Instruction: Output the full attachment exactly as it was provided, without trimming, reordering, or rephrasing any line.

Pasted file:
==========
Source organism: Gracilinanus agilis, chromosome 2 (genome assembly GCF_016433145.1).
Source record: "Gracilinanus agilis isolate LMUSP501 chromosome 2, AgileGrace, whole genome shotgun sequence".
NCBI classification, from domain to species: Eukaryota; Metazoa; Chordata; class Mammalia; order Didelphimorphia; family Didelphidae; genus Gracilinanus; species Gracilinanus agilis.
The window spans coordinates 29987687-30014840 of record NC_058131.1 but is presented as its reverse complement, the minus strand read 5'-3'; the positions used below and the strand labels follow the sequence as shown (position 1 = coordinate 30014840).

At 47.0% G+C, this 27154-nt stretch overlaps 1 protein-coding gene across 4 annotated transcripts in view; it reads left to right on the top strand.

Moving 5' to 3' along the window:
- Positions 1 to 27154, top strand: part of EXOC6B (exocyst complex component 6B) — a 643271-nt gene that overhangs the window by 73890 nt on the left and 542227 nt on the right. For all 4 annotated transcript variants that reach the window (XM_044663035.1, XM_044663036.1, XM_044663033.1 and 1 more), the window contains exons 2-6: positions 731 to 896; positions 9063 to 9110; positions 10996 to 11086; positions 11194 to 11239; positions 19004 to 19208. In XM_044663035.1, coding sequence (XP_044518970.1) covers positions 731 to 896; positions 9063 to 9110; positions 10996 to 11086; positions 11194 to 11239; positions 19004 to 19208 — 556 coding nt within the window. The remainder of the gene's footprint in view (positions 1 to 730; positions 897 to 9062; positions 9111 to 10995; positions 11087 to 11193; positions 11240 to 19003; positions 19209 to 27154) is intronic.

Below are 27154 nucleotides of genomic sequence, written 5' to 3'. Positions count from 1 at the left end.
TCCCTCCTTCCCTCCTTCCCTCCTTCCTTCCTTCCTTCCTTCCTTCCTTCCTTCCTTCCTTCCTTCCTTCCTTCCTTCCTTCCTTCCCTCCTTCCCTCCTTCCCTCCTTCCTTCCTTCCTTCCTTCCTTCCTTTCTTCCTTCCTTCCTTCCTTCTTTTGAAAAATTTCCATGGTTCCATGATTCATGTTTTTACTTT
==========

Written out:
Source organism: Gracilinanus agilis, chromosome 2 (genome assembly GCF_016433145.1).
Source record: "Gracilinanus agilis isolate LMUSP501 chromosome 2, AgileGrace, whole genome shotgun sequence".
NCBI classification, from domain to species: Eukaryota; Metazoa; Chordata; class Mammalia; order Didelphimorphia; family Didelphidae; genus Gracilinanus; species Gracilinanus agilis.
The window spans coordinates 29987687-30014840 of record NC_058131.1 but is presented as its reverse complement, the minus strand read 5'-3'; the positions used below and the strand labels follow the sequence as shown (position 1 = coordinate 30014840).

At 47.0% G+C, this 27154-nt stretch overlaps 1 protein-coding gene across 4 annotated transcripts in view; it reads left to right on the top strand.

Moving 5' to 3' along the window:
- Positions 1 to 27154, top strand: part of EXOC6B (exocyst complex component 6B) — a 643271-nt gene that overhangs the window by 73890 nt on the left and 542227 nt on the right. For all 4 annotated transcript variants that reach the window (XM_044663035.1, XM_044663036.1, XM_044663033.1 and 1 more), the window contains exons 2-6: positions 731 to 896; positions 9063 to 9110; positions 10996 to 11086; positions 11194 to 11239; positions 19004 to 19208. In XM_044663035.1, coding sequence (XP_044518970.1) covers positions 731 to 896; positions 9063 to 9110; positions 10996 to 11086; positions 11194 to 11239; positions 19004 to 19208 — 556 coding nt within the window. The remainder of the gene's footprint in view (positions 1 to 730; positions 897 to 9062; positions 9111 to 10995; positions 11087 to 11193; positions 11240 to 19003; positions 19209 to 27154) is intronic.

Below are 27154 nucleotides of genomic sequence, written 5' to 3'. Positions count from 1 at the left end.
TCCCTCCTTCCCTCCTTCCCTCCTTCCTTCCTTCCTTCCTTCCTTCCTTCCTTCCTTCCTTCCTTCCTTCCTTCCTTCCTTCCTTCCCTCCTTCCCTCCTTCCCTCCTTCCTTCCTTCCTTCCTTCCTTCCTTTCTTCCTTCCTTCCTTCCTTCTTTTGAAAAATTTCCATGGTTCCATGATTCATGTTTTTACTTT